There can certainly be a time and place to personally rebuke a Pharisee, but there is no formula of what to say, when or how to say it. This approach can only bring healing if God, and not your own ego, directs you and puts the words in your mouth.
When I got rebuked
I can speak from personal experience that this approach can bring healing. In this case I was on the receiving end of the rebuke.
Not too long after I was out of college, there was a position I really wanted in the church I was attending and was told that I would get it. Apparently it went to my head and I started acting a little too big for my britches. If you’re not familiar with that saying, it means I was acting as if I was more important that I was, like I already had the position.
Someone from church took me aside and gave me one of the sternest rebukes I’ve ever had. I was told I would not get the position after all because of my self-righteous attitude, acting like I was in charge when I was not, and thinking I was better than everyone else.
I must say in all honesty, I did not feel those accusations were accurate or just at the time.
I left that conversation pretty upset, and felt completely misunderstood, but the more I prayed about it, the more I realized there was some truth to the accusations against me. It was a very humbling time. I realized there were some Pharisee attitudes in me that needed to be corrected.
I know this fellow church member was motivated by love. He wanted what was best, not just for the church as a whole, but for me as well. He cared deeply about my well-being, even though he had to be very firm with me.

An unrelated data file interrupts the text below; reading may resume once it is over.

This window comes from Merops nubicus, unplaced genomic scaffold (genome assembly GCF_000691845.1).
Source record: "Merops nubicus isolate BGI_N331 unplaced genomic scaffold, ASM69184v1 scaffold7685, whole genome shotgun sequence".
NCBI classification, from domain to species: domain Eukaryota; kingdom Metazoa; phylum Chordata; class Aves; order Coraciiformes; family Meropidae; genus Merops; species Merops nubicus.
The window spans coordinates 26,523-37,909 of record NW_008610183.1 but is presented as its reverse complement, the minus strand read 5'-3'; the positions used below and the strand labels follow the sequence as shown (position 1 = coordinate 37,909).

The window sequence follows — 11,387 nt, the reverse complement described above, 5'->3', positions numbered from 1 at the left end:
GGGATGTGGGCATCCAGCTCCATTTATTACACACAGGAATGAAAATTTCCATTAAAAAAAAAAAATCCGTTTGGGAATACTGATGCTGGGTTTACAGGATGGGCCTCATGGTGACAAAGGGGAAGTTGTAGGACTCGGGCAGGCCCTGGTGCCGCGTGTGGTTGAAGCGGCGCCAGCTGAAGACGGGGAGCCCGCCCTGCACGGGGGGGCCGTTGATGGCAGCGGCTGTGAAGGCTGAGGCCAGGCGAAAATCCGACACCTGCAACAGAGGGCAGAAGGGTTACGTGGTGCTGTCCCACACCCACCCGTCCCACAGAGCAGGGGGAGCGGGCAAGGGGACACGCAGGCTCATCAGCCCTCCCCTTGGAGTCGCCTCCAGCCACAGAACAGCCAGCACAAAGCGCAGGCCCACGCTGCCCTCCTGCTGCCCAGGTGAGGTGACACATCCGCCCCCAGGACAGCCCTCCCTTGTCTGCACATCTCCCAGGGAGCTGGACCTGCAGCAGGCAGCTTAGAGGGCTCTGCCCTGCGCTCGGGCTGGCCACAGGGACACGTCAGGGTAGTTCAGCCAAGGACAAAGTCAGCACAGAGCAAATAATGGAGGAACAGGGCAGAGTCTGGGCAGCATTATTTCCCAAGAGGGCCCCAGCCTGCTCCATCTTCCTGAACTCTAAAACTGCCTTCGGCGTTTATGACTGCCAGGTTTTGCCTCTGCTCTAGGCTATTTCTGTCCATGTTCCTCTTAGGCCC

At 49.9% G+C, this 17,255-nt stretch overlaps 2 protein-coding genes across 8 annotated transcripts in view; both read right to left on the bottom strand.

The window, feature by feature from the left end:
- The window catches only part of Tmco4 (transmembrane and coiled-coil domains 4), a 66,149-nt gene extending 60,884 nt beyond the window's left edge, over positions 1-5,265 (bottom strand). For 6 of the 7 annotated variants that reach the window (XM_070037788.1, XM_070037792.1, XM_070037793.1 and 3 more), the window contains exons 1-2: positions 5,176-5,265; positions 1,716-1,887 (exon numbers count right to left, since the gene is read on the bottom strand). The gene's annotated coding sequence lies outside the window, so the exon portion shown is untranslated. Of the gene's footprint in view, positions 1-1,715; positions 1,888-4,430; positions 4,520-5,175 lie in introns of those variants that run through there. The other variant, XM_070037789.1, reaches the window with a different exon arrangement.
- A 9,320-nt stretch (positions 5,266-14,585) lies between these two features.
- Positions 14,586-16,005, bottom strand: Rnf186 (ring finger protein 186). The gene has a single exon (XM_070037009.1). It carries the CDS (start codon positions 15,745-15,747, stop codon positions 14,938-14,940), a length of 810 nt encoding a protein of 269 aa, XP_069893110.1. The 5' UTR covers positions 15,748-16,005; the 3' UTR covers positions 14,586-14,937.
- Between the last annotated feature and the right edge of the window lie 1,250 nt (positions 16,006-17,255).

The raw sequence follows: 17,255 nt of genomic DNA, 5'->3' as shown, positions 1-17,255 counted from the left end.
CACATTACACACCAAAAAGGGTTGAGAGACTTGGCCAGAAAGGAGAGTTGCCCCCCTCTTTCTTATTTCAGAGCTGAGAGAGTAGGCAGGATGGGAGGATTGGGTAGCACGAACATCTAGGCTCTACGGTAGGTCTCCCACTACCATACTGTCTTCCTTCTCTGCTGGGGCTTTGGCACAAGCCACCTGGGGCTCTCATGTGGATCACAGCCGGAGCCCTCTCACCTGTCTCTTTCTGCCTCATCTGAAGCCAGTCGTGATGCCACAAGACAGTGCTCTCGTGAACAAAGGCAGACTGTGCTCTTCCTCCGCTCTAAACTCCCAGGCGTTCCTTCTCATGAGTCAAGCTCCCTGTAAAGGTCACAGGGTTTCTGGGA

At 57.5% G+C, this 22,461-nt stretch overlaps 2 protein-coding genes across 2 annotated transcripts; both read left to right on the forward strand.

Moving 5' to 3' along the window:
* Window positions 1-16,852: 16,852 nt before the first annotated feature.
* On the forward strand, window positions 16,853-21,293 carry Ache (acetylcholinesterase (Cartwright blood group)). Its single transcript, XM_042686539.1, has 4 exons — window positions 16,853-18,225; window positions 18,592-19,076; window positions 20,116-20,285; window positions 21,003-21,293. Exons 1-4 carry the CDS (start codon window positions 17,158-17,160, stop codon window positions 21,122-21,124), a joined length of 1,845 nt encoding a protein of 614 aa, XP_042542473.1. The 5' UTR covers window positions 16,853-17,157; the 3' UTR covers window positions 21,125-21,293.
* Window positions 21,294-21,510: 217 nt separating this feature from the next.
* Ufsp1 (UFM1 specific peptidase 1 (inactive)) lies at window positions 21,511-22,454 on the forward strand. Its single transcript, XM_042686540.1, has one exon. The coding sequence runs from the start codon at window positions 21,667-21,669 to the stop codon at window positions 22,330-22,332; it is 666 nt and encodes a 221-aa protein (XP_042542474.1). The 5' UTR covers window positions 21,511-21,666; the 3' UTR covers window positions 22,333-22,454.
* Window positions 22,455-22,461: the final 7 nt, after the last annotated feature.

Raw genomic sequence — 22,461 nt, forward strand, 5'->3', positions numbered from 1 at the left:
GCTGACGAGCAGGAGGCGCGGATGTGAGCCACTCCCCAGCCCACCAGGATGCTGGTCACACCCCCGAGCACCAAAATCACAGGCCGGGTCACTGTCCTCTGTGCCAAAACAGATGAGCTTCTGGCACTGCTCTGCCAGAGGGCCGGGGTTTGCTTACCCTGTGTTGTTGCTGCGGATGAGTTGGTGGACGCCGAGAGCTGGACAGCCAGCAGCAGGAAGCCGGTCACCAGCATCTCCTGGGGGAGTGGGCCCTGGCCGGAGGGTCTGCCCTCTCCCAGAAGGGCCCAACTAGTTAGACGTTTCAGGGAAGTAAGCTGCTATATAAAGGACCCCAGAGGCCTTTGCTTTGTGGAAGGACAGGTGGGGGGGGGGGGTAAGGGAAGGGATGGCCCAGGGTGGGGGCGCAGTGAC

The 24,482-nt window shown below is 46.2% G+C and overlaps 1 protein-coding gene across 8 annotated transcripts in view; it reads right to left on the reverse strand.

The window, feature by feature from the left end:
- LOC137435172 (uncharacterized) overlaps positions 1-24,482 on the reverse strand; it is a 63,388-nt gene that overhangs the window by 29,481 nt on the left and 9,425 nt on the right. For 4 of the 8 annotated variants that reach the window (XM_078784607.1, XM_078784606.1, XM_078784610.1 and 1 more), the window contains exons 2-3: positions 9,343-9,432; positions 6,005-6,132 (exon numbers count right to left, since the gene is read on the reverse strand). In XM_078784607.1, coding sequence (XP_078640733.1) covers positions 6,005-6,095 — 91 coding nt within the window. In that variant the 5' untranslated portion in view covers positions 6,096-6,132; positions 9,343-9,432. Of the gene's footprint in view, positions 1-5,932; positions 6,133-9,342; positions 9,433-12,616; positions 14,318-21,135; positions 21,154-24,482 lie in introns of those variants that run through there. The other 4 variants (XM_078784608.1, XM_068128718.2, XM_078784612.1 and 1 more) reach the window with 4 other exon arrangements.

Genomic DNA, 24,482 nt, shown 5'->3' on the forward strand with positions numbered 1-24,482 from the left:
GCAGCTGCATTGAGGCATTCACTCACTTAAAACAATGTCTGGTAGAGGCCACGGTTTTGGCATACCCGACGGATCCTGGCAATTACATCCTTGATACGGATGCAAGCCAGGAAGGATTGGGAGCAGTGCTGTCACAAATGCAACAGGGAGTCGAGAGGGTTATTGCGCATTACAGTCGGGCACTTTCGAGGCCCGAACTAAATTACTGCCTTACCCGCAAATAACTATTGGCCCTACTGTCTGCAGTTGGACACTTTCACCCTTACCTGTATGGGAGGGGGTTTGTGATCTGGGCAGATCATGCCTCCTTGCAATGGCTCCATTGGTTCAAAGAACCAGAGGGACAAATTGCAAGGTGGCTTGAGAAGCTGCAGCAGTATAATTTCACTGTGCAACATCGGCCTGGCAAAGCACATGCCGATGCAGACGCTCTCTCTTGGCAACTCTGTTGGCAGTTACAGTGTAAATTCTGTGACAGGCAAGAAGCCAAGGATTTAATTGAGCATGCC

The difference in this case is that I was not in a position of authority. But I was acting like I was. And it’s probably a good thing. I wasn’t ready for a position of leadership with my attitude at the time.
Talking to the Pharisees
If you ever have to confront directly a Pharisee type of a person, and it’s not always just at church, by the way, remember that the most important thing is to let God fill you heart with love instead of condemnation.
You just might make all the difference in in someone’s life, like the fellow at church did for me.
But if you rebuke the Pharisees openly, they may get defensive and fill up with self-justification. Or they may not even listen because they think they’re in charge and you have no right or authority to talk to them like that.
If that’s the case, put on your spiritual seat belt. Don’t be surprised if they turn things back on you and accuse you of the very things they are doing wrong.
So don’t be surprised, dear brothers and sisters, if the world hates you. 1 John 3:13 NLT
That’s what’s really going on. The darkness hates the light. Jesus put it this way:
Remember what I told you: ‘A servant is not greater than his master.’ If they persecuted me, they will persecute you also. If they obeyed my teaching, they will obey yours also. John 15:20 NIV
It’s the nature of a Pharisee to persecute those whose words and lives shine the light of Christ on their darkness. Be aware of this and don’t be caught off guard.